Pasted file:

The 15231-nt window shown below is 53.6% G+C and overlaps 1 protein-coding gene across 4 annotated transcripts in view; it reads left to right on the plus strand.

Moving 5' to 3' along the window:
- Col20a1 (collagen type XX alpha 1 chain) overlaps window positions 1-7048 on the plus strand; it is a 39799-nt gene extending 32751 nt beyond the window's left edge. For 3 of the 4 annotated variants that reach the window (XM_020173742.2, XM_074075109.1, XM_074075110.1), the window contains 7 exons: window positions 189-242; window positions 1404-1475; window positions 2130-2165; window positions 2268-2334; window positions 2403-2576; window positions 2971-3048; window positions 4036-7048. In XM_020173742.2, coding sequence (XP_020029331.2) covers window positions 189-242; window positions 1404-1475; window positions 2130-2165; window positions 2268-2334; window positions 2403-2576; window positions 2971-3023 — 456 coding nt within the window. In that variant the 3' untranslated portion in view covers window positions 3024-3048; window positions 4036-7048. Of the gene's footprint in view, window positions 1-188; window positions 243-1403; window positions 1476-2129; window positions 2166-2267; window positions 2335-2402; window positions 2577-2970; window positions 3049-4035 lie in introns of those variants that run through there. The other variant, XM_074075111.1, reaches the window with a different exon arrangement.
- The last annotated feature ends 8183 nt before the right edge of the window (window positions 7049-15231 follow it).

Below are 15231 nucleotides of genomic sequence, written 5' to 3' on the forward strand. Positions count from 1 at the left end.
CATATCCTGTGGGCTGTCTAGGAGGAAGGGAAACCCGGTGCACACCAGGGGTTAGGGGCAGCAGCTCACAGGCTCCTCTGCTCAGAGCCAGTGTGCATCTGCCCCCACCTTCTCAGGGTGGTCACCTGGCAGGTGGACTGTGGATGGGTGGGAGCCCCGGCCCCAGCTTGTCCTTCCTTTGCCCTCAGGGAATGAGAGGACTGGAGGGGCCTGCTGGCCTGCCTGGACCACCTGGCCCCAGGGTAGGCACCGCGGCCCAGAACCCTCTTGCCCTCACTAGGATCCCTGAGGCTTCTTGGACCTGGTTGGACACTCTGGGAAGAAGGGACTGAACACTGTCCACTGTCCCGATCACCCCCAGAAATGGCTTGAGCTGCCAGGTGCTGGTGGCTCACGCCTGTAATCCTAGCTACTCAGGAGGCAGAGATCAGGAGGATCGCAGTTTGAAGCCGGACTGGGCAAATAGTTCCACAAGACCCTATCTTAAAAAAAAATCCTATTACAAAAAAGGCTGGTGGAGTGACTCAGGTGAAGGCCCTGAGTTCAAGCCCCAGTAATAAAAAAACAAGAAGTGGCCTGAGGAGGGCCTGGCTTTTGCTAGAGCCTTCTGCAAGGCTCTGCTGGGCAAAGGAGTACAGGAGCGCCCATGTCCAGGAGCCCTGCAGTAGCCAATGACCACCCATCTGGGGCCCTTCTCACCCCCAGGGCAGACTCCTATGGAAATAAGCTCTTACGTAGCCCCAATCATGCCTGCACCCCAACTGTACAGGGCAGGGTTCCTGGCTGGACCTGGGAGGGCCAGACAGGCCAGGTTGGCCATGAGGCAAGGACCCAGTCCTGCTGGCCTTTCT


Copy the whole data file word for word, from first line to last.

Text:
The 15231-nt window shown below is 53.6% G+C and overlaps 1 protein-coding gene across 4 annotated transcripts in view; it reads left to right on the plus strand.

Moving 5' to 3' along the window:
- Col20a1 (collagen type XX alpha 1 chain) overlaps window positions 1-7048 on the plus strand; it is a 39799-nt gene extending 32751 nt beyond the window's left edge. For 3 of the 4 annotated variants that reach the window (XM_020173742.2, XM_074075109.1, XM_074075110.1), the window contains 7 exons: window positions 189-242; window positions 1404-1475; window positions 2130-2165; window positions 2268-2334; window positions 2403-2576; window positions 2971-3048; window positions 4036-7048. In XM_020173742.2, coding sequence (XP_020029331.2) covers window positions 189-242; window positions 1404-1475; window positions 2130-2165; window positions 2268-2334; window positions 2403-2576; window positions 2971-3023 — 456 coding nt within the window. In that variant the 3' untranslated portion in view covers window positions 3024-3048; window positions 4036-7048. Of the gene's footprint in view, window positions 1-188; window positions 243-1403; window positions 1476-2129; window positions 2166-2267; window positions 2335-2402; window positions 2577-2970; window positions 3049-4035 lie in introns of those variants that run through there. The other variant, XM_074075111.1, reaches the window with a different exon arrangement.
- The last annotated feature ends 8183 nt before the right edge of the window (window positions 7049-15231 follow it).

Below are 15231 nucleotides of genomic sequence, written 5' to 3' on the forward strand. Positions count from 1 at the left end.
CATATCCTGTGGGCTGTCTAGGAGGAAGGGAAACCCGGTGCACACCAGGGGTTAGGGGCAGCAGCTCACAGGCTCCTCTGCTCAGAGCCAGTGTGCATCTGCCCCCACCTTCTCAGGGTGGTCACCTGGCAGGTGGACTGTGGATGGGTGGGAGCCCCGGCCCCAGCTTGTCCTTCCTTTGCCCTCAGGGAATGAGAGGACTGGAGGGGCCTGCTGGCCTGCCTGGACCACCTGGCCCCAGGGTAGGCACCGCGGCCCAGAACCCTCTTGCCCTCACTAGGATCCCTGAGGCTTCTTGGACCTGGTTGGACACTCTGGGAAGAAGGGACTGAACACTGTCCACTGTCCCGATCACCCCCAGAAATGGCTTGAGCTGCCAGGTGCTGGTGGCTCACGCCTGTAATCCTAGCTACTCAGGAGGCAGAGATCAGGAGGATCGCAGTTTGAAGCCGGACTGGGCAAATAGTTCCACAAGACCCTATCTTAAAAAAAAATCCTATTACAAAAAAGGCTGGTGGAGTGACTCAGGTGAAGGCCCTGAGTTCAAGCCCCAGTAATAAAAAAACAAGAAGTGGCCTGAGGAGGGCCTGGCTTTTGCTAGAGCCTTCTGCAAGGCTCTGCTGGGCAAAGGAGTACAGGAGCGCCCATGTCCAGGAGCCCTGCAGTAGCCAATGACCACCCATCTGGGGCCCTTCTCACCCCCAGGGCAGACTCCTATGGAAATAAGCTCTTACGTAGCCCCAATCATGCCTGCACCCCAACTGTACAGGGCAGGGTTCCTGGCTGGACCTGGGAGGGCCAGACAGGCCAGGTTGGCCATGAGGCAAGGACCCAGTCCTGCTGGCCTTTCT